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MTA to Provide Normal Service on Monday

All MTA services are expected to operate normally on Monday after crews prepared for, fought, and then dug out from Friday’s winter storm. New York City subways and buses, the Long Island Rail Road, Metro-North Railroad and Staten Island Railway will all operate on normal weekday schedules. The MTA’s nine bridges and tunnels will be open and free of snow and ice.

Access-A-Ride services will continue to operate normally. New York City Transit forecasts a normal amount of Access-A-Ride bookings, and will monitor car service performance. 

In some instances 40-foot standard buses will replace articulated buses that are longer and have accordion-style bendable joints between the main segment of the bus and a trailing segment.

Metro-North Railroad's Newburgh-Beacon Ferry service has been suspended until further notice due to icing conditions on the Hudson River. Substitute bus service will be provided between Beacon Station and the Newburgh parking lot. Please see the Winter Contingency Schedules for exact bus times.

The MTA reminds customers that the continuing cold conditions can be challenging, as pools of water can freeze into slippery surfaces. Please take extra precaution when traveling with us by stepping carefully on platforms and walkways, and holding handrails on stairways. Bus customers should not run at bus stops and should hold onto handrails when boarding and alighting from buses because bus stops may not be fully cleared of snow and slush.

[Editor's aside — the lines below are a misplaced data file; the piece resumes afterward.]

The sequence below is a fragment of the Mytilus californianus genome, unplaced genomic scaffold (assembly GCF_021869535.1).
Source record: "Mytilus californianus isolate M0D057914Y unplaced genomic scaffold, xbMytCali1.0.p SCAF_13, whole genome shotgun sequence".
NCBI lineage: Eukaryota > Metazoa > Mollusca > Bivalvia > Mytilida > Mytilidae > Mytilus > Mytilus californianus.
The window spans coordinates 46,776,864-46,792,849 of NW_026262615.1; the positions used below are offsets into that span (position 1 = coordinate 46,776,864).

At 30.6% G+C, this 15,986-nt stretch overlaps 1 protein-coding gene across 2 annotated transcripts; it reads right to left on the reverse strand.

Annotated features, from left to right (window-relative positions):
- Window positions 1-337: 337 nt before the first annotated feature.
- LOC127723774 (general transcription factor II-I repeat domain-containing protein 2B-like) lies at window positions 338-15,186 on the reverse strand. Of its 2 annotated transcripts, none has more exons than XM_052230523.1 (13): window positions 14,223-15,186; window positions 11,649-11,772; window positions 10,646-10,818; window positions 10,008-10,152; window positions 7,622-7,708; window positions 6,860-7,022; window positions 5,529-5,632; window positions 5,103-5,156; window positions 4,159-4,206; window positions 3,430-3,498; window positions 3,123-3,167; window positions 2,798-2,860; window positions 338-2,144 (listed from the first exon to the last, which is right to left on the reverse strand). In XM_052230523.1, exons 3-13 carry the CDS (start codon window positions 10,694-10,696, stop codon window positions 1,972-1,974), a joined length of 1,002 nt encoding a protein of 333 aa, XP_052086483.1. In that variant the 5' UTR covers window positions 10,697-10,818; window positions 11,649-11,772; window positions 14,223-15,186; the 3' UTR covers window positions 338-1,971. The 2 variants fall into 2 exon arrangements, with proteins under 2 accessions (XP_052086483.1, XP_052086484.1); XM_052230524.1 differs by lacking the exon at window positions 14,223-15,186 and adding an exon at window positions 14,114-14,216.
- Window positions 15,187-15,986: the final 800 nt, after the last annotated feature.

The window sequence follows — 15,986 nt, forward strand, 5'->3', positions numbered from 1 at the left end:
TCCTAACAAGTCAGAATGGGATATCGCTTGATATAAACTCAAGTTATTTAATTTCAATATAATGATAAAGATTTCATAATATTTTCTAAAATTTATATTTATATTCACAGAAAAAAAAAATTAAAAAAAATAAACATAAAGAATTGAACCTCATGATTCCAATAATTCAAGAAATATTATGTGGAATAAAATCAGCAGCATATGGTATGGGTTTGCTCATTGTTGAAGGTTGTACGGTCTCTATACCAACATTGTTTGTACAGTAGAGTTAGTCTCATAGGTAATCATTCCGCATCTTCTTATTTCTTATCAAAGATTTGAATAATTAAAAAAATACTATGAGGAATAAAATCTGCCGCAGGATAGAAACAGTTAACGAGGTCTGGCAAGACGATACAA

The MTA’s top priority during the storm was keeping service moving on Friday, even though some services were operating at reduced levels. All services operated on normal weekend schedules on Saturday and Sunday while crews from New York City Transit, the Long Island Rail Road and Metro-North Railroad turned their attention to clearing outdoor train storage yards of snow and ice and making sure that cold weather did not cause problems with switches and electrical components. New York City Transit’s bus division and MTA Bridges and Tunnels continued to sand, salt and plow roadways used by buses and motorists alike.

New York City Transit suspended nearly all weekend track work projects to concentrate resources on snow removal. NYC Transit also temporarily stored subway trains in the express tracks of underground tunnels to allow for snow clearance from storage yards. The subway had a force of 1,000 station personnel fighting drifting snow that had accumulated on station stairwells, a major priority.

“The response from all our personnel has been excellent,” said MTA Chairman and CEO Thomas F. Prendergast. “Our ridership was down dramatically on Friday, but I am sure our customers who did have to travel appreciated the continuation of service during the storm. Many more New Yorkers will be glad that service has returned to normal levels for the first weekday after the storm’s conclusion.”